Quote of the Week: On the Philosophy of Education

by Anna Blanch on February 3, 2009

Welcome back to the series of quotes on the Philosophy of Education. This time I thought i would present some quotes by some controversial figures. I found these quotes interesting, in part because I would be likely to dismiss the ideas because of the messengers, but i am reminded to be slow to pass judgment. Of course these snippets are out of context and that is always a problem!

The Teacher is a necessary evil. Let us have as few people as possible between the productive minds and the hungry and recipient minds! The middlemen almost unconsciously adulterate the food which they supply. It is because of teachers that so little is learned, and that so badly. – Nietzsche, 1880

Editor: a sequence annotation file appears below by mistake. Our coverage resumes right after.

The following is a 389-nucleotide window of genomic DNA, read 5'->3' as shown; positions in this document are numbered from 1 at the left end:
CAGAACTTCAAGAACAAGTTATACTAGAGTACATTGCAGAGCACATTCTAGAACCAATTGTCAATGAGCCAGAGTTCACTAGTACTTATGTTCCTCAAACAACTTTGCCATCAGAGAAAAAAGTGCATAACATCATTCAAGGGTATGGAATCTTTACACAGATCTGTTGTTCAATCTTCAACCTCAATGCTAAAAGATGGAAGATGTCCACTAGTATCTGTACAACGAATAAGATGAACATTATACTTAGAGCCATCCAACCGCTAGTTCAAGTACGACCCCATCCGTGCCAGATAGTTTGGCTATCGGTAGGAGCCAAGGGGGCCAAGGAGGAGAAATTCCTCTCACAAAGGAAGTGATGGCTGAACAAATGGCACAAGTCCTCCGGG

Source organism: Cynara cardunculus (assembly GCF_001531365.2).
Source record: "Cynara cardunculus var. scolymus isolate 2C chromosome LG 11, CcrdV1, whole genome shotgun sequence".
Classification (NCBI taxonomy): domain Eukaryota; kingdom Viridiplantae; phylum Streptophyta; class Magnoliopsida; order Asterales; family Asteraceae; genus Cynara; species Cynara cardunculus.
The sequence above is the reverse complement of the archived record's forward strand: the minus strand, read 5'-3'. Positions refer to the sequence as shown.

What a distressing contrast there is between the radiant intelligence of the child and the feeble mentality of the average adult. – Sigmund Freud

To teach how to live without certainty, and yet without being paralysed by hesitation, is perhaps the chief thing that philosophy, in our age, can do for those who study it. – Bertrand Russell, The History of Western Philosophy

The first assumes that the “productive minds” are not also teachers. It consequently encompasses a challenge to not merely be a “necessary evil” for my students. It is true that sometimes teachers can get in the way of the learning of their students! Freud also has a point – sometimes the joy of learning gets beaten out of children so that by the time they get to college they have shut off! Finally, Russell presents a rationale and telos of teaching and learning philosophy.

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